An Examination of the Use of the Framework of Social Marketing to Achieve Environmental Sustainability in International Agricultural and Extension Education
Laura A. Warner
University of Florida
Theresa Pesl Murphrey
Texas A&M University
College Station, TX
An integrated literature review was conducted to describe a technique for promoting environmentally sustainable behavior change and encourage discussion and use of this approach among international extension educators across the globe. Campaigns from several countries which incorporated varying elements of social marketing were examined using a structured framework that included: audience segmentation; research-based analysis of an audience’s perceptions toward the behavior; the articulation of specific, measurable behavioral goals; and the use of social marketing tools and other principles (e.g., social norms, messaging, commitment, incentives/disincentives, prompts and reminders, and a participatory approach). Consideration for human behavior was lacking in the majority of campaigns, and many could have increased their impact by incorporating additional social marketing elements. A second stage of the literature review was conducted to illustrate the social marketing principles and tools that made up the framework. The first stage included the examination of nine environmental behavior change campaigns, while the second stage integrated an additional 30 resources. It was determined that there is a gap in the literature documenting social marketing practices being used to encourage environmentally sustainable behavior change around the globe. A call is made for increased education and documentation of the elements of social marketing to encourage environmental sustainability.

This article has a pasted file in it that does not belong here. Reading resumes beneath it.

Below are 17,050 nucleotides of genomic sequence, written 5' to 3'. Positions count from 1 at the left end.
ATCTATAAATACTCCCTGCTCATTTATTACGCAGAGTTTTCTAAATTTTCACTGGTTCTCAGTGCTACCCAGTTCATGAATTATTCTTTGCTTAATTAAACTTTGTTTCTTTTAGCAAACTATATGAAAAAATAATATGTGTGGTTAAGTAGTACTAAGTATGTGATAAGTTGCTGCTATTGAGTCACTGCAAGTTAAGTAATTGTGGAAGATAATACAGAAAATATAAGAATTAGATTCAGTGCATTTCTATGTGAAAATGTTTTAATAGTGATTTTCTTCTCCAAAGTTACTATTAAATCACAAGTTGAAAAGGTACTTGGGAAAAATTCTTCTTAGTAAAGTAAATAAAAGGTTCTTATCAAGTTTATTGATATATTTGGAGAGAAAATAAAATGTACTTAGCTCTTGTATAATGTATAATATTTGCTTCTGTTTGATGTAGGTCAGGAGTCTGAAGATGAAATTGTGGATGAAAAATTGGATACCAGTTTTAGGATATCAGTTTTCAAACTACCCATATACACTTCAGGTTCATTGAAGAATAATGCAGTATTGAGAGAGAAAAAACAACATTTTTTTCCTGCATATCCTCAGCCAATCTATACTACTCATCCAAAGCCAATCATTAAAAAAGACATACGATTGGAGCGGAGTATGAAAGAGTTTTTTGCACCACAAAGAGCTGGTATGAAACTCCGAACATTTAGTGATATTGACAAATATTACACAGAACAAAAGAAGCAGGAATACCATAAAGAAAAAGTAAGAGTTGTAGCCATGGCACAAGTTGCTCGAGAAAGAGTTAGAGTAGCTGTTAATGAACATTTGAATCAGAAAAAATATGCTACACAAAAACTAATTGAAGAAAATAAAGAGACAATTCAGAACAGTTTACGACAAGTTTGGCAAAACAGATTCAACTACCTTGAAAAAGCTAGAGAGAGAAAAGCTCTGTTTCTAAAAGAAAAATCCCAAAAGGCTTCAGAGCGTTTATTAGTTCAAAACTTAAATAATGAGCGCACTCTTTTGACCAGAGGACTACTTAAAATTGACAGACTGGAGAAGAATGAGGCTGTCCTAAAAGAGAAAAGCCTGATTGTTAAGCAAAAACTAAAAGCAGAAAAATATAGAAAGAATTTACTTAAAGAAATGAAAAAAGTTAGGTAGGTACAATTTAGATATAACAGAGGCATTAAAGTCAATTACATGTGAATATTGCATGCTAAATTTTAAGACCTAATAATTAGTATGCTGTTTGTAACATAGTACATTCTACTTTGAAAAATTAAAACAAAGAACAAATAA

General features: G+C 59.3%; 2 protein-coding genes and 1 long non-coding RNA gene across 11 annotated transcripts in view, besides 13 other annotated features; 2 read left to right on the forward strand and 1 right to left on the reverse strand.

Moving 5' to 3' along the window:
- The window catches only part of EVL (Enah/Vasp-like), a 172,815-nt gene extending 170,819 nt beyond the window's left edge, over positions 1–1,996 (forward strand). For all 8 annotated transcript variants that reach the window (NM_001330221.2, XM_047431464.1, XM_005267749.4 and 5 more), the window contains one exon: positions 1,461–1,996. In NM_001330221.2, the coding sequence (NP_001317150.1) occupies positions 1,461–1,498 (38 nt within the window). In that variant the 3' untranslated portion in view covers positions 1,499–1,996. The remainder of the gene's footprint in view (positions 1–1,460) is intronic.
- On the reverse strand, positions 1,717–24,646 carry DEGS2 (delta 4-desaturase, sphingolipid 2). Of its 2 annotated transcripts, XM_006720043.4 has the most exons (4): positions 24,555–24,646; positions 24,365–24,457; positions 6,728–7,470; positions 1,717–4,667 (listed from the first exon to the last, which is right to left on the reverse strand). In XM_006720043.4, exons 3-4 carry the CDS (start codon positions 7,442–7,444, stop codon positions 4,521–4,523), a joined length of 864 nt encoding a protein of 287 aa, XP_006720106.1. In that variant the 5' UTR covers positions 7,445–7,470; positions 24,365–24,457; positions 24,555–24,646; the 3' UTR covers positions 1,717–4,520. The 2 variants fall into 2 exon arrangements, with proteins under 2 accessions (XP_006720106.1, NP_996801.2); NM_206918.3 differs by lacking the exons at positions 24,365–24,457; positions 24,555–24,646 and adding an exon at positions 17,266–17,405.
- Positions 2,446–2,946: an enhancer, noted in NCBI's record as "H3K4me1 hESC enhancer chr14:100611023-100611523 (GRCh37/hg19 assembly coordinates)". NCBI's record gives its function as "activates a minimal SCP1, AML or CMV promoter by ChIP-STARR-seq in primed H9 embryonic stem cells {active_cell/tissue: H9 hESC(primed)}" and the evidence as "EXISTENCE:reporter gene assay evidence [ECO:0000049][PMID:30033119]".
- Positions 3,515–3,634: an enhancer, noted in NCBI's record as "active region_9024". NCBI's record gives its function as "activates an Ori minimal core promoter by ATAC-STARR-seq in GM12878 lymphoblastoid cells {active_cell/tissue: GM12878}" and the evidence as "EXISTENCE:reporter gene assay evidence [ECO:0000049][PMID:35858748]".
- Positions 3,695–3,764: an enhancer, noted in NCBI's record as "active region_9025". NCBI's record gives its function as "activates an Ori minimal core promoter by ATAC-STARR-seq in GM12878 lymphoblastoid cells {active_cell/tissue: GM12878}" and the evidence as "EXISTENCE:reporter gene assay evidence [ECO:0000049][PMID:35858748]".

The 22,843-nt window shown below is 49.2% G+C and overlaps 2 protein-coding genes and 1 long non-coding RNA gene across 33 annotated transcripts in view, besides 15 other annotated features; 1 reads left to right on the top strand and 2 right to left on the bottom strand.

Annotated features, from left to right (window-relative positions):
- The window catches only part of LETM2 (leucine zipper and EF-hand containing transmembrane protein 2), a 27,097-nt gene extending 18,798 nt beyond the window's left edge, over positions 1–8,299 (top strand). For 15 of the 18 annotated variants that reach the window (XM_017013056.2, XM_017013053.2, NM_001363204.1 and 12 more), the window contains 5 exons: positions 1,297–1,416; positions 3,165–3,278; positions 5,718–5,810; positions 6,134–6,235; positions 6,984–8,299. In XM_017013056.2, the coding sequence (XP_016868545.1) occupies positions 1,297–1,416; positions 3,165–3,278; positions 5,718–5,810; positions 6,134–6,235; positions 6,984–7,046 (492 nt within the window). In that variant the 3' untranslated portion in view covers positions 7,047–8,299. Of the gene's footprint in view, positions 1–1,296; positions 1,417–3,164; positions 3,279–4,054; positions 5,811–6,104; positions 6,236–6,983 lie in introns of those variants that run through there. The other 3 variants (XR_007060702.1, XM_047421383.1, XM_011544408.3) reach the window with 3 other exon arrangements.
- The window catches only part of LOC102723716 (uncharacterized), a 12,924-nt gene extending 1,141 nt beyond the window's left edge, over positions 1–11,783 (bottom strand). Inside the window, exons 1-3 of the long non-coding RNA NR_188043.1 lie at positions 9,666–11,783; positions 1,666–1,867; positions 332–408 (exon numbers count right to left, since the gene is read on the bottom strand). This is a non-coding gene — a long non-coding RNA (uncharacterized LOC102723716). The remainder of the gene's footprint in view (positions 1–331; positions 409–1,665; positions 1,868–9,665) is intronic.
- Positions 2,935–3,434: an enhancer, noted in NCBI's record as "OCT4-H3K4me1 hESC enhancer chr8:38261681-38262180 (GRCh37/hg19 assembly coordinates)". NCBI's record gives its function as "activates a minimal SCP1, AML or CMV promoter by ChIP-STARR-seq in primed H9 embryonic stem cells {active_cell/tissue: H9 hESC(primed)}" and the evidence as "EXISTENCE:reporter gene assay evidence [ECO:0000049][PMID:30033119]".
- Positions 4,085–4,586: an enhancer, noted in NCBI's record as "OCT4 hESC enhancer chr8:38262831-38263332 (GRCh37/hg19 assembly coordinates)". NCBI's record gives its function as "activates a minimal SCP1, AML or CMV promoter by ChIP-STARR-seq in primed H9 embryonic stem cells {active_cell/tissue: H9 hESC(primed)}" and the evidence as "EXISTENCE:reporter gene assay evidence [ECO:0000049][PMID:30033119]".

Keywords: Behavior change, extension strategies, international extension, sustainability, social marketing
Acknowledgement: This work was supported in part by the USDA National Institute of Food and Agriculture, Hatch project FLA-AEC-005346.